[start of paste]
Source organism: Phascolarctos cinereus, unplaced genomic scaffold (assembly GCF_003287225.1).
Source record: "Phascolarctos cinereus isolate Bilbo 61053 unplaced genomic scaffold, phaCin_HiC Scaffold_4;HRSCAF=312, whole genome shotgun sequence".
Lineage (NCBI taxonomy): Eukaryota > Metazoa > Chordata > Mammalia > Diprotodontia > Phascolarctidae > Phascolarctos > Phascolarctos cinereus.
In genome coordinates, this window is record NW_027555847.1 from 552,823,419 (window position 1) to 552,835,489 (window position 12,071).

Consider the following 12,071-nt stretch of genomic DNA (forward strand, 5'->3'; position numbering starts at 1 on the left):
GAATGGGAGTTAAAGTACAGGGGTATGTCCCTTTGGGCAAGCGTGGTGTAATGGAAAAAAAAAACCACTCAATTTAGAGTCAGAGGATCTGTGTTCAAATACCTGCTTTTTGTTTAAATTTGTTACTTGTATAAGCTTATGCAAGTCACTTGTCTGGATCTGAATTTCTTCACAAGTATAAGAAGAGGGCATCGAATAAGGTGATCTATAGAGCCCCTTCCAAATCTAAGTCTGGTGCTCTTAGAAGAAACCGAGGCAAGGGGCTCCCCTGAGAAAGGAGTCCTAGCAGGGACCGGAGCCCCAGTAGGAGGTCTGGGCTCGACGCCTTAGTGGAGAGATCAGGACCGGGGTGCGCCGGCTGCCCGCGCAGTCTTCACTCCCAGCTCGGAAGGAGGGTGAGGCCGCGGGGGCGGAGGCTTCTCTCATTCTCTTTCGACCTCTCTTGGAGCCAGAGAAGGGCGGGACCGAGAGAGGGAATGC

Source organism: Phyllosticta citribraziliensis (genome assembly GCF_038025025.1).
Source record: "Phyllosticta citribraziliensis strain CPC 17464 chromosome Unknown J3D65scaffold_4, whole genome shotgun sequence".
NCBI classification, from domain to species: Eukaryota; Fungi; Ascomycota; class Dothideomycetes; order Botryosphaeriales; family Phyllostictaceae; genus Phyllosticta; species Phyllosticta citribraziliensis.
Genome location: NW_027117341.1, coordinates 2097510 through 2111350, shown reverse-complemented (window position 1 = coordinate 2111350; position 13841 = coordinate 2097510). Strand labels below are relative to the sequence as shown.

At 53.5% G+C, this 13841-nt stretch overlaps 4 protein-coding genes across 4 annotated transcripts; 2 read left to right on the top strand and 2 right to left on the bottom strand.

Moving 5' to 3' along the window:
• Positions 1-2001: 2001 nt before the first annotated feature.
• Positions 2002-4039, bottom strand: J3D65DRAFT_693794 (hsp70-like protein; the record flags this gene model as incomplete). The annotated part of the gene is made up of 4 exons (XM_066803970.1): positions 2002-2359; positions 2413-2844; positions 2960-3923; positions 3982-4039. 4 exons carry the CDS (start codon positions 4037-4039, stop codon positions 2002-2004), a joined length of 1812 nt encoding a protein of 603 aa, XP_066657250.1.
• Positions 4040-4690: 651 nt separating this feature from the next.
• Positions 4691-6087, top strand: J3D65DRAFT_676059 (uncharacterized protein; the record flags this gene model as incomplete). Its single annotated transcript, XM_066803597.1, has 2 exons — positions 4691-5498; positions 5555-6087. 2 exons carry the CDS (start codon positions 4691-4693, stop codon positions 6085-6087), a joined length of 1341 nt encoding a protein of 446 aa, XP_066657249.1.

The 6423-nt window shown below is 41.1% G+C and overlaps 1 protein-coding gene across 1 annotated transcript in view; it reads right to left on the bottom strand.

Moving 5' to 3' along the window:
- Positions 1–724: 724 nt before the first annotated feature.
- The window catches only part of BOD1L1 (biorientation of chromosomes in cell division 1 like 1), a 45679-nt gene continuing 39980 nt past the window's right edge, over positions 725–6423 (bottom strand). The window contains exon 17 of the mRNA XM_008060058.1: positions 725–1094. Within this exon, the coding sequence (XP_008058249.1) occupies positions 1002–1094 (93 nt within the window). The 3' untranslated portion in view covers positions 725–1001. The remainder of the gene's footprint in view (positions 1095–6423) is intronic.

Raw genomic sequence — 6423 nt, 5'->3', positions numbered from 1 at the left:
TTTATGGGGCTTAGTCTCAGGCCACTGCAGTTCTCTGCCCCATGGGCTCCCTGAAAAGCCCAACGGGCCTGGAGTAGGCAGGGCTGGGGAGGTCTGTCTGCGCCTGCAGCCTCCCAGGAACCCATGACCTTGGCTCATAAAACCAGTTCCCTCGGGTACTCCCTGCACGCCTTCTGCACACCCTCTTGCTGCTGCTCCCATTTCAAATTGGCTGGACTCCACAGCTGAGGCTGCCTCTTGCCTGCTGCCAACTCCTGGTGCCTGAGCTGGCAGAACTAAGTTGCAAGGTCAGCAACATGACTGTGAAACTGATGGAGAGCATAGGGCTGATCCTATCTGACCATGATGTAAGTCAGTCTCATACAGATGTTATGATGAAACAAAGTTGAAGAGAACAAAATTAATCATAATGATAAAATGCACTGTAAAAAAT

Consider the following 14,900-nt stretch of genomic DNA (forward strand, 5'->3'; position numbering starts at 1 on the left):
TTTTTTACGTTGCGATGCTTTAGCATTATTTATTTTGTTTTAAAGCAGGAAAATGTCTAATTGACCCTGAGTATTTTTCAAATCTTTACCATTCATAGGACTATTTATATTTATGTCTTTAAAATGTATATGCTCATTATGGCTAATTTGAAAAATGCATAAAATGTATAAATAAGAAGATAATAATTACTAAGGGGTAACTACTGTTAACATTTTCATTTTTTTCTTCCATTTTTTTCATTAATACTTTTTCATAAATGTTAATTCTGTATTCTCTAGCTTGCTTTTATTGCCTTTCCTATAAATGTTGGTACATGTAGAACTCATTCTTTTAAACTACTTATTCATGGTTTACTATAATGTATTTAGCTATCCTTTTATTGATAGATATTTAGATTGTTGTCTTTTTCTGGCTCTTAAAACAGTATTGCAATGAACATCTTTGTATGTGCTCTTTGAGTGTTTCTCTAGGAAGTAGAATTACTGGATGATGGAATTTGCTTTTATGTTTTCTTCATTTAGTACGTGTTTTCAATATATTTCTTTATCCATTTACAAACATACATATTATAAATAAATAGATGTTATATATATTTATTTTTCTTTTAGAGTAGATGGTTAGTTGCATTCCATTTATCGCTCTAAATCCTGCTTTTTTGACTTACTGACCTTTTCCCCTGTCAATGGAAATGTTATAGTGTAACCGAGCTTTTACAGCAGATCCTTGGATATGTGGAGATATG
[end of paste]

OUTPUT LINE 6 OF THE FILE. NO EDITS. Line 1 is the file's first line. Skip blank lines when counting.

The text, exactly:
GAATGGGAGTTAAAGTACAGGGGTATGTCCCTTTGGGCAAGCGTGGTGTAATGGAAAAAAAAAACCACTCAATTTAGAGTCAGAGGATCTGTGTTCAAATACCTGCTTTTTGTTTAAATTTGTTACTTGTATAAGCTTATGCAAGTCACTTGTCTGGATCTGAATTTCTTCACAAGTATAAGAAGAGGGCATCGAATAAGGTGATCTATAGAGCCCCTTCCAAATCTAAGTCTGGTGCTCTTAGAAGAAACCGAGGCAAGGGGCTCCCCTGAGAAAGGAGTCCTAGCAGGGACCGGAGCCCCAGTAGGAGGTCTGGGCTCGACGCCTTAGTGGAGAGATCAGGACCGGGGTGCGCCGGCTGCCCGCGCAGTCTTCACTCCCAGCTCGGAAGGAGGGTGAGGCCGCGGGGGCGGAGGCTTCTCTCATTCTCTTTCGACCTCTCTTGGAGCCAGAGAAGGGCGGGACCGAGAGAGGGAATGC